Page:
During the course of the week, I got regular updates that he was sighted, and finally made arrangements to leave on Friday night and try our luck on Saturday. I was picked up from office by Raveendra and we drove all the way to Wilpattu after work. After a good drink we had a comfortable nights sleep at Dolosmahe Rest run by Athula. With very reasonable rates this small and humble guest house has got A/C rooms which are spotless clean and good food.

Early morning the next day we went to the area of the tusker hoping to find him. But no luck, and ended up finding two three toed kingfisher instead. But they were too shy and too fast for a good photograph. Returning to the guest house, we ventured back once again after lunch.

After getting our helpers to spread out to all corners of this vast area we waited in a central spot. We were later joined by veteran photographers and friends Namal and Gehan. At around 5.00 pm we got the call that the tusker was found about 2 km away.

Taking a chance we started walking that way, knowing very well that we may miss seeing him as he might move off by the time we get there. Not being the fittest didn't help as I had to carry my lens and tripod along. Reaching a small chena we waited there hoping the tusker would come out of the tree line.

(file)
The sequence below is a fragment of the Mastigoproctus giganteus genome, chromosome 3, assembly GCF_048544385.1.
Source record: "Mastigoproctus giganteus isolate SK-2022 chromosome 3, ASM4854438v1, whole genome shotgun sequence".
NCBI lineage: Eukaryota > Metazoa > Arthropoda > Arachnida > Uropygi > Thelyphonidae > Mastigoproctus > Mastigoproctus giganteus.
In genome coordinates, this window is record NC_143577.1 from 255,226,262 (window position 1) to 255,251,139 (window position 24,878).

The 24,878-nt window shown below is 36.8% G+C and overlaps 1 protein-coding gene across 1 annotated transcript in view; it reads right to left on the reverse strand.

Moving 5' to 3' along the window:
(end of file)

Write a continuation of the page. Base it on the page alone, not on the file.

We were asked to move back and wait in order to not alarm him, and arrive he did, he was the same tusker I had seen 10 years ago. He was walking around 100m parallel to where we were, and I had to use my extender to get a shot, but with the light fading fast it was hard to get a really sharp shot. I didn't want to alarm him hence we all waited at a distance giving him freedom to move.

After passing us he disappeared into the jungle. Happy that I finally saw him we walked back to our vehicles.

I did not get the shots which I wanted but was happy to see this tusker after 10 years and to know that he is still alive and well despite all the dangers before him. One thing I noticed is that he is either partially or fully blind.

I named him "Wasantha" after the park warden who was brutally murdered by the LTTE in 2006. This was a rare example of a great champion for wildlife coming from the department and it was fitting to name this tusker after him.

May he roam the rest of his days in peace.